Bioethics Blogs

Critically Impaired Infants and End of Life Decision Making: Resource Allocation and Difficult Decisions

Neera Bhatia is a Lecturer at Deakin University School of Law, Australia.  She has just published Critically Impaired Infants and End of Life Decision Making: Resource Allocation and Difficult Decisions (Routledge June 2015).

Bhatia explores the legal and ethical issues surrounding decisions to withdraw or withhold life-sustaining treatment for babies born on the edge of viability (23 weeks) and addresses the controversial question, are some lives too expensive to treat?


“In western developed countries such as the UK and Australia medical practitioners are now able to keep extremely premature babies alive, but unfortunately cannot protect them from disability and lifelong poor health outcomes and the ongoing costs and impact on the families caring for these children,”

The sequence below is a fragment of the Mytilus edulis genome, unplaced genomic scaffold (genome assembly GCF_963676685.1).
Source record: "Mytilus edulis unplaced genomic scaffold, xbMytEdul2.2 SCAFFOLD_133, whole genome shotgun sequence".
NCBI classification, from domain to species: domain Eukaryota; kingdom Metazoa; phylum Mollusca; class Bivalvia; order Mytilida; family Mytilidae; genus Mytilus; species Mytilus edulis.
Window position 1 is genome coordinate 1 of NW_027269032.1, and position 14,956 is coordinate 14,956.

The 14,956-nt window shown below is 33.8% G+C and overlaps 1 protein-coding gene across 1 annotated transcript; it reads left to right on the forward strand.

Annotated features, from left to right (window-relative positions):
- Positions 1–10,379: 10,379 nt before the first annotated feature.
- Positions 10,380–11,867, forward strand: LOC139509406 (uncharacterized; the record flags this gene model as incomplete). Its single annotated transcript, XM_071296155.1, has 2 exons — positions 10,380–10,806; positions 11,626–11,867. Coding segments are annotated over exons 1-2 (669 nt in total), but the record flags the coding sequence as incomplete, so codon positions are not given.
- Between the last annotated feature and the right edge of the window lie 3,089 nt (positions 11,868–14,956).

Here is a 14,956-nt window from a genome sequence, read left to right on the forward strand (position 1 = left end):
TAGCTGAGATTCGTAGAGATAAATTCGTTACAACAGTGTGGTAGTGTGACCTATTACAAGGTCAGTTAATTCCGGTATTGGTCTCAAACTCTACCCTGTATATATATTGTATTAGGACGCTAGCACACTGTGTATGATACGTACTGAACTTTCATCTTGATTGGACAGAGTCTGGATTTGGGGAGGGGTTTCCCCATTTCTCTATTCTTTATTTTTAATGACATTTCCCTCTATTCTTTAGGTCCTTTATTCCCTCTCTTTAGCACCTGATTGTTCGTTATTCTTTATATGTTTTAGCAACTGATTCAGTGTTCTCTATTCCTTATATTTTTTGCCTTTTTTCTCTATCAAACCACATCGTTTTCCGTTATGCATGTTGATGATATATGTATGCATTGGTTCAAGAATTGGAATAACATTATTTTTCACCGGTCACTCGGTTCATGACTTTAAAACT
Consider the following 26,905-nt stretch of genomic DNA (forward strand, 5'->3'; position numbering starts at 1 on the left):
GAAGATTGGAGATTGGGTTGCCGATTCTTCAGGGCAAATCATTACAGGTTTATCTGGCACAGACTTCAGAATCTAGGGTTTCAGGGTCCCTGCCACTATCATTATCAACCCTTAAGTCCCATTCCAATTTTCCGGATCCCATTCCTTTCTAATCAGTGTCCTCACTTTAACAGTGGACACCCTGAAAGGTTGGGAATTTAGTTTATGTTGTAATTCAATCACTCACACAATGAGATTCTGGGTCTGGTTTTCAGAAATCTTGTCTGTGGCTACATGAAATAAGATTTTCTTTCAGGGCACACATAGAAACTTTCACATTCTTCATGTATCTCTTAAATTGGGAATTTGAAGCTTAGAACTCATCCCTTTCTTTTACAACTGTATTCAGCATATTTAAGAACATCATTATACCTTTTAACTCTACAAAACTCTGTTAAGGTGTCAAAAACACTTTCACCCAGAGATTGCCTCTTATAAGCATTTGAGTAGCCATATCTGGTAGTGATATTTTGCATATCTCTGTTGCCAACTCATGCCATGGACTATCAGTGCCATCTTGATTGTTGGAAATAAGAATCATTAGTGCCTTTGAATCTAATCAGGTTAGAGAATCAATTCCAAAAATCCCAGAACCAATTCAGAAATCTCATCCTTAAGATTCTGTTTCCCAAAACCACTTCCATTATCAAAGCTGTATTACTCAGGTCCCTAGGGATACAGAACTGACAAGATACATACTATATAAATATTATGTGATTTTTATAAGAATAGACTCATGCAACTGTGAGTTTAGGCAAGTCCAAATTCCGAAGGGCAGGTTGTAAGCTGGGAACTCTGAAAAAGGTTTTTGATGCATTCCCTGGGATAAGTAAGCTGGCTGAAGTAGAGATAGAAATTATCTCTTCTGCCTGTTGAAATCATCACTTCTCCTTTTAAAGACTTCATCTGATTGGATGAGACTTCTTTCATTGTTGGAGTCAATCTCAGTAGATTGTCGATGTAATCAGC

“The main premise of my book is that the allocation of finite healthcare resources should be a serious consideration in end of life decision making for this select group of patients. With an ageing population and limited healthcare funds these difficult questions need to be asked and answered.

“I am not saying exclusively that these babies should be not kept alive, rather I am asking if we are doing the right thing by saving babies that are going to require a lifetime of ongoing health care given the fact that we have many competing priorities putting pressure on limited health care budgets.”

The book has seven chapters:

  1. Introduction 
  2. The effectiveness of the best interests principle 
  3. Non-uniformity in clinical guidelines 
  4. The role, impact and importance of key care givers and decision makers 
  5. Theories of distributive justice: Healthcare and extremely premature and critically impaired infants 
  6. Resource allocation: An objective approach in end of life decision making for extremely premature and critically impaired infants 
  7. Other observations and concluding remarks 

The views, opinions and positions expressed by these authors and blogs are theirs and do not necessarily represent that of the Bioethics Research Library and Kennedy Institute of Ethics or Georgetown University.